Searching for Normal

Days start, some in the wee hours and some at what, in my before-cancer-life, was what I considered a normal time. My run to the bathroom my first clue of how the day is going to unfold. Two things happen in the bathroom that reminds me that my life has fundamentally changed: the quick glance in the mirror that shows either a bald head or, if its been a cold night, a yellow hat knitted lovingly by my friend, Sharon or a colorful bandana supplied by my friend, Pam that I put on at some point during the night. Then there is the pause to remind myself to disinfect the toilet seat and cover before and after flushing. After these relatively quick occurrences, I monitor the time I choose to spend in front of the mirror preparing for what happens next.

(Just a side note about the bathroom. [Warning: Might be TMI] Due to the type of chemo I’m receiving, my bodily fluids are considered toxic waste. So no spitting, sneezing, tissue sharing, sex, or toilet flushing without hazardous waste precautions. In the bathroom that means a toilet wipe down with a anti-bacterial wipe after every use. Never has our toilet sparkled as it does these days.)

Tuesday is a no choice day. Get ready for a trip to the Marshfield Cancer Center for my weekly Chemo Treatment. Feels almost regular. What am I going to wear? What time is my appointment? Who’s going with me? What do I need to bring? Is it a meet with the Doctor week so get your questions ready or just blood work and chemo, so bring a good book or charged iPad? I can almost convince myself that it’s like getting ready to go give a speech as long as I don’t think too hard.

Saturday is also pretty easy. Miriam is going to pick me up at 7:00 am for our normal Weight Watchers routine: weigh in, meeting at 8:00 am, run to the Farmer’s Market for eggs and a great Mother/Daughter discussion over coffee and breakfast at Patina’s. Back home for a nap.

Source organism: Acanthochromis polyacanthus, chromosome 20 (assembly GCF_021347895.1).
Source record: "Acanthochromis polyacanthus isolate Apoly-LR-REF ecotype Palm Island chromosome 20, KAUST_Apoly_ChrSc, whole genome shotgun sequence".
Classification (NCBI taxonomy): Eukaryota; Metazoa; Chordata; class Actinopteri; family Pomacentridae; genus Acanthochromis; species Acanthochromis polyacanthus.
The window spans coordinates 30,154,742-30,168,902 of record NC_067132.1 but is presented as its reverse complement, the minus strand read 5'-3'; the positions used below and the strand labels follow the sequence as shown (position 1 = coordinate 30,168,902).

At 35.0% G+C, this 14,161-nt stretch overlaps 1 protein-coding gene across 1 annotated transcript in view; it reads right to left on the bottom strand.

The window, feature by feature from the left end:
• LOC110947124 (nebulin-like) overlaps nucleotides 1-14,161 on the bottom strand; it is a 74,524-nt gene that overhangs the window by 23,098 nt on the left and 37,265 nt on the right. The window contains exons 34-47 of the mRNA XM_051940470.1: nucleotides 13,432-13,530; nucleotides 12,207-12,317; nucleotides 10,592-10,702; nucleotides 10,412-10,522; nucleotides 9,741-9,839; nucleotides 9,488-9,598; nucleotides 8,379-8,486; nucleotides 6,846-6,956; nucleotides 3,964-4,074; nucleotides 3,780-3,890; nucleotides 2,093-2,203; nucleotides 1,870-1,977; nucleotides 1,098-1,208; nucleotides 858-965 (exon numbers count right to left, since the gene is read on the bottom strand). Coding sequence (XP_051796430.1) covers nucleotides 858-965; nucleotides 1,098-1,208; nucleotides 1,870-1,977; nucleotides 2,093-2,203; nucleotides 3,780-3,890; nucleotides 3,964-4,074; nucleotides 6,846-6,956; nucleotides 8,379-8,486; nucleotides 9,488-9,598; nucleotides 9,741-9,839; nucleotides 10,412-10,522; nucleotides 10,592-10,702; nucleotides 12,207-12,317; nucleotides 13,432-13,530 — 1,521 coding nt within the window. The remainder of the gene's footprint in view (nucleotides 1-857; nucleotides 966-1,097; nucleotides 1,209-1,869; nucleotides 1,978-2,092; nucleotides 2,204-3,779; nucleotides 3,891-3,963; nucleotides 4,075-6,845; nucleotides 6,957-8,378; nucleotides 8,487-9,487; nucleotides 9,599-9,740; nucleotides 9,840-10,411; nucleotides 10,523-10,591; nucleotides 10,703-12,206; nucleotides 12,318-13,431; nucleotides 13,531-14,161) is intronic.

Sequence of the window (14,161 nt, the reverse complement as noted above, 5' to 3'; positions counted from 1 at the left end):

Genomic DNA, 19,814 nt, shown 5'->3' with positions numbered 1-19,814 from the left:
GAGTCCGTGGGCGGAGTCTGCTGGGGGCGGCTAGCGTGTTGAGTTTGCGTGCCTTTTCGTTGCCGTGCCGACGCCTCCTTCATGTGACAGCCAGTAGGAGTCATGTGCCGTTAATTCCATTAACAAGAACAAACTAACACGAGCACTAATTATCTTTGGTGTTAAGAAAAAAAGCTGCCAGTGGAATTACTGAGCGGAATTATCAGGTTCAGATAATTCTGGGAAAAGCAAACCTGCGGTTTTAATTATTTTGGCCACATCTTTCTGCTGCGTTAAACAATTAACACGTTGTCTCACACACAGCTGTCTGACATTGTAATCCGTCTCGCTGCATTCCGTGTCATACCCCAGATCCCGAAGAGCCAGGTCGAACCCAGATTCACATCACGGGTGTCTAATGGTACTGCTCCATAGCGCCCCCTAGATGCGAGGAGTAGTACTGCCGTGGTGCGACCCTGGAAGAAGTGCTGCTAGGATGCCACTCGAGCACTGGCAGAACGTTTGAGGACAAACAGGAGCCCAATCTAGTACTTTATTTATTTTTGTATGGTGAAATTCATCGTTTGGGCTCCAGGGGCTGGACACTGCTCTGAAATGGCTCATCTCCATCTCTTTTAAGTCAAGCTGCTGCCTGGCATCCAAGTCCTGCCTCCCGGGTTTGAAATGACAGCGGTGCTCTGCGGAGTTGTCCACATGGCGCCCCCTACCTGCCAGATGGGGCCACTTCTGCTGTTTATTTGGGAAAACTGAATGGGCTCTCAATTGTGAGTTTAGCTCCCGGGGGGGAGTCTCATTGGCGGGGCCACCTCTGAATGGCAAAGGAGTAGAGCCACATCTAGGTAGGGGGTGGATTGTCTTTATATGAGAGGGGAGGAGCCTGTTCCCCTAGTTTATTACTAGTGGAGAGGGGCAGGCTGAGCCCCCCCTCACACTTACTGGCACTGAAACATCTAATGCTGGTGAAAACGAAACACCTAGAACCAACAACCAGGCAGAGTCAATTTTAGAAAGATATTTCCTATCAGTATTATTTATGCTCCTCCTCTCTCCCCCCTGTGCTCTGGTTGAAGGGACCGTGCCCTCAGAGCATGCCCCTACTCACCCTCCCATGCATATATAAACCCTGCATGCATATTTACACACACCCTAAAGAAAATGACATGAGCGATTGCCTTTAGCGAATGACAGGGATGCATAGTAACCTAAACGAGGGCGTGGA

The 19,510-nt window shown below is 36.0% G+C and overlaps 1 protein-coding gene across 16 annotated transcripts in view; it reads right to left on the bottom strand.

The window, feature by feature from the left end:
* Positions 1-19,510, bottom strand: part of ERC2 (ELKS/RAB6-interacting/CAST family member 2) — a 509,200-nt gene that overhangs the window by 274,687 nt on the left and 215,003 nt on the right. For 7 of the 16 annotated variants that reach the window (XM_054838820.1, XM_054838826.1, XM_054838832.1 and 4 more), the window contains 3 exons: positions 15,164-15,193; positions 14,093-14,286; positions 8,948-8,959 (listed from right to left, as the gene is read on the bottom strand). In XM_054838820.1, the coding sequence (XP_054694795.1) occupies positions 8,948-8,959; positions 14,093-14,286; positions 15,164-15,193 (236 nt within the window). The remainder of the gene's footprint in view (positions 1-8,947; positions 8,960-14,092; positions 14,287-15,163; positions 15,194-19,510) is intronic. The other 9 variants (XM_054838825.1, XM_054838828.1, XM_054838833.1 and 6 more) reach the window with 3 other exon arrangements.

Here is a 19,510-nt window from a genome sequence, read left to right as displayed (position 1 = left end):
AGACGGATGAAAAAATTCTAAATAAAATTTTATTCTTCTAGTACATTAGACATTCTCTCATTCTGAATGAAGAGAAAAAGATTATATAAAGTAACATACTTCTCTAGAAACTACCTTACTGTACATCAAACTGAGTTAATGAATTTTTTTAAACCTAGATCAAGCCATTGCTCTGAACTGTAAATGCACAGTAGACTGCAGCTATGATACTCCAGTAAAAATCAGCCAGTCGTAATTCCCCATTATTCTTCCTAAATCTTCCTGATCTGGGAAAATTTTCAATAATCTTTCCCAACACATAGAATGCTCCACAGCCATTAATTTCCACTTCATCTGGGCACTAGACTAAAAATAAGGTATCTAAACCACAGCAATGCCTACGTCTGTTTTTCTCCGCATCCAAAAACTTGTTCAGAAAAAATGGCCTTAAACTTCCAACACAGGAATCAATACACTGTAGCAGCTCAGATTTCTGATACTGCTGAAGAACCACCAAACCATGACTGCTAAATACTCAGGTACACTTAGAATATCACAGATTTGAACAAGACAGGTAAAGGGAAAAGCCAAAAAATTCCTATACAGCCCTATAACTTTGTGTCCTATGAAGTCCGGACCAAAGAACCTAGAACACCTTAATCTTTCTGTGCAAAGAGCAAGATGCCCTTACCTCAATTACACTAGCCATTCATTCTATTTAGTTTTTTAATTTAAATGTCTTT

It’s the other days of the week that can be tricky. Those are days I have to make a decision. Am I chemo tired and need to just be lazy, depression tired and need to give into to feeling sorry for myself for a while, or am I attitude tired and need to give myself one of those motivational, change is good presentations I’ve preached to others and just get on with it? Why, I think on these days, can’t things go back to normal? When days were filled with possibilities and activities destined to bring an unfolding future.

It’s not that I’m giving up or that I’m unwilling to fight and do everything possible to have a long and productive future; it’s just that right now with the information I have and the short-term options available, the futures not looking so promising.

Actually if you’ve read this far, please know that this is a good day. As speakers were taught not to share emotional stories with our audience until we’ve thoroughly processed those emotions for ourselves. As a writer, especially in a forum like this, I guess we get a little more leeway. I certainly haven’t finished processing this experience. Guess it will take the rest of my life to get it figured out! For those of you who know me as an upbeat, positive, change-has-a-silver-lining kind of a person, I’m certain this is difficult to read. However, writing this truthfully is helpful for me.

9 thoughts on “Searching for Normal

  1. Chris,
    As always, your honesty and ability to “tell it like it is” is refreshing for all of us. I know this new normal is hard. I’ve been there. However, you’re blessed to have an amazing support system with an army of friends and family who will crawl over broken glass to support, honor and even cry with you. We’re all waiting for our assignment and “permission to approach.” Giving us this forum is a great start. Please know I happily and willingly enlisted in your army and I stand ready to serve you.

  2. Dear, dear Chris,

    It is very special to read your honest e-mail.